This year marks the North Carolina Digital Heritage Center’s 10th anniversary, and to celebrate we’ll be posting 10 stories from 10 stakeholders about how NCDHC has impacted their organizations.
Today’s 10 for 10 Q&A is from David Wright, Associate Dean for Learning Resources at Surry Community College. We’ve partnered with Surry CC (Library home page | NCDHC contributor page) to digitize yearbooks, newspapers, and genealogical collections. Surry CC Library has been active in digitizing a lot of Surry County history, making connections with area groups and institutions to share their history online at Surry County Digital Heritage. Read below for more about our partnership with Surry Community College.
What impact has NCDHC had on your institution and/or on a particular audience that means a lot to you?
NCDHC has been an advocate, a source of information about the process of digitization, and has provided our rural community with the tools to bring a digital history project to fruition. Surry Community College has benefited from the expertise of the NCDHC as well as a partner in digitizing yearbooks from the county. At the beginning of our digital history project, I felt like I had a sounding board (& expertise) in Lisa Gregory and the staff at NCDHC. A project of the size and scope of the Surry County Digital Heritage had not been attempted anywhere in our area. We needed good advice and found it at NCDHC.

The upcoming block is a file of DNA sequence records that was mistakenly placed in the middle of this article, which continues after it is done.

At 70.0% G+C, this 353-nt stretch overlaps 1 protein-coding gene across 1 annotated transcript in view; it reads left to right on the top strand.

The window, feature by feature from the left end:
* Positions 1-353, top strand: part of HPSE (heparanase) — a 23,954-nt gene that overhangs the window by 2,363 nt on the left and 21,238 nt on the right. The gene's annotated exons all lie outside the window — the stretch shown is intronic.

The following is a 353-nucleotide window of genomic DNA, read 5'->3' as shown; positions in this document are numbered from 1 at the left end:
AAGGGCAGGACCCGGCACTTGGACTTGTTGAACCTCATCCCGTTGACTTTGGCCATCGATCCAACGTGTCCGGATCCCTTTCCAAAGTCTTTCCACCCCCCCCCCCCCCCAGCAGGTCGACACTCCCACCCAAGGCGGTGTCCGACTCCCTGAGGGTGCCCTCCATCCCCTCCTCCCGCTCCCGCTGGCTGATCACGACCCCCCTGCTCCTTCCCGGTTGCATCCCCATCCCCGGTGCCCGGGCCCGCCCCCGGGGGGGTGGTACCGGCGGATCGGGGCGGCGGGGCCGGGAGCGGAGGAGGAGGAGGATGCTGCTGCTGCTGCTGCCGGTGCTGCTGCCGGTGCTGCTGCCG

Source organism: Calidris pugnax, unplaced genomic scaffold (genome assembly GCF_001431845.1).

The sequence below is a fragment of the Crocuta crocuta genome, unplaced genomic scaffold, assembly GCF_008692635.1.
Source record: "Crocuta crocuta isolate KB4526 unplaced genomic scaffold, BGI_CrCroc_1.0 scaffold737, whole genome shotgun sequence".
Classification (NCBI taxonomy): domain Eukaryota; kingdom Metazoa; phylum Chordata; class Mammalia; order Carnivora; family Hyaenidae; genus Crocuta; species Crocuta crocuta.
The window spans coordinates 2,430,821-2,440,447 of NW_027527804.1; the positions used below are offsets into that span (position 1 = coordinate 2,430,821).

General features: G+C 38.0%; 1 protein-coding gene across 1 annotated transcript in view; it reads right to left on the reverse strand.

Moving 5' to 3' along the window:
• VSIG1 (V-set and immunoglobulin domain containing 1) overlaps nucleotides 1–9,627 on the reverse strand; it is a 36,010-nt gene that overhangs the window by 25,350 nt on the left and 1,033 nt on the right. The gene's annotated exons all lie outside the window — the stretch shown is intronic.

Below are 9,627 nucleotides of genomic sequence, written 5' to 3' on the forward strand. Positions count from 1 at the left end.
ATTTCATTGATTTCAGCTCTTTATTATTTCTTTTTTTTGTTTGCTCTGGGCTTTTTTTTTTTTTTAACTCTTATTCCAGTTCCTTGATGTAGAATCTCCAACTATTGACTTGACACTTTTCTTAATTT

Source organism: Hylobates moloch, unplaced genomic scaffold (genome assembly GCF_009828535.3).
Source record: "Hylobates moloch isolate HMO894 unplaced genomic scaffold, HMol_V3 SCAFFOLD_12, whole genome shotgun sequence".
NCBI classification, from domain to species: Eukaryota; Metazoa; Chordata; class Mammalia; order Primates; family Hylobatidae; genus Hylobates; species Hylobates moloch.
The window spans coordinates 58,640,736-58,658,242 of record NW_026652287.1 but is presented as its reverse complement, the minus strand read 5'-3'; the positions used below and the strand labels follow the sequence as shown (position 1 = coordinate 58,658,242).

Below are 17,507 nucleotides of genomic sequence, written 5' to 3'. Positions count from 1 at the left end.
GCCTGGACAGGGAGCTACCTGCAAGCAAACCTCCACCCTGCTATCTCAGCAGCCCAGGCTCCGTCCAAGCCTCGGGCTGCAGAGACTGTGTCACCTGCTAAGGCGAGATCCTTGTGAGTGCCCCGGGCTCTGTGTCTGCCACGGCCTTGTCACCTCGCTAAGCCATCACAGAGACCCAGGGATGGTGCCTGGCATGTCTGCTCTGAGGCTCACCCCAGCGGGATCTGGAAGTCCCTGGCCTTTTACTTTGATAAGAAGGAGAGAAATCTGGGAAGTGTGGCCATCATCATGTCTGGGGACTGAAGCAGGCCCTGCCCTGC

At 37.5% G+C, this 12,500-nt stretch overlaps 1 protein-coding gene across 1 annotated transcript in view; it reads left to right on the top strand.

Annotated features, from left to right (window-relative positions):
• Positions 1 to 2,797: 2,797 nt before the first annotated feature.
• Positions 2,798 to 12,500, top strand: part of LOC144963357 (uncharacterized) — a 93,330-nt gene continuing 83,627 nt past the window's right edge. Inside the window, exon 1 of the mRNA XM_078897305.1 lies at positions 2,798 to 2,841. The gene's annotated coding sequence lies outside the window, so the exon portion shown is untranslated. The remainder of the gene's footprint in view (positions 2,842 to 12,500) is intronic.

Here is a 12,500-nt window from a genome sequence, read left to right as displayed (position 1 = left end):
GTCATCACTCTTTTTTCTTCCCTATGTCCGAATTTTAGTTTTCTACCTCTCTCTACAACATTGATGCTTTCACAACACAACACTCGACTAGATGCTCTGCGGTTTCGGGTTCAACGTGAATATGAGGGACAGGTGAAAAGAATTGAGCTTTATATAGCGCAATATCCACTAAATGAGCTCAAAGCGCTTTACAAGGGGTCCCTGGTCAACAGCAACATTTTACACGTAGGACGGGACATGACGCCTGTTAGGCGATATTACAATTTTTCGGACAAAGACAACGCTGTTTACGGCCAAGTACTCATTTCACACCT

Do you have a specific user story (maybe your own!) about how DigitalNC has boosted research or improved access to important information?
The “yearbook project” that NCDHC has helped us bring together is an amazing resource. It has been a lot of footwork and many deliveries and pickups in Chapel Hill, but the libraries in Surry County can refer patrons who inquire about yearbooks to DigitalNC, where all the yearbooks are gathered in one place and are easy to browse and use and not scattered in locations throughout the county. As in many counties, before school consolidation, there were lots of community schools, many that were K-12. This is a valuable resource for genealogists, other family history researchers, and just fun browsing for people who remember the community schools.
If you were asked to “describe what makes NCDHC great” in a few words, what would they be?
A dedicated and helpful staff who want to preserve the historical records of communities.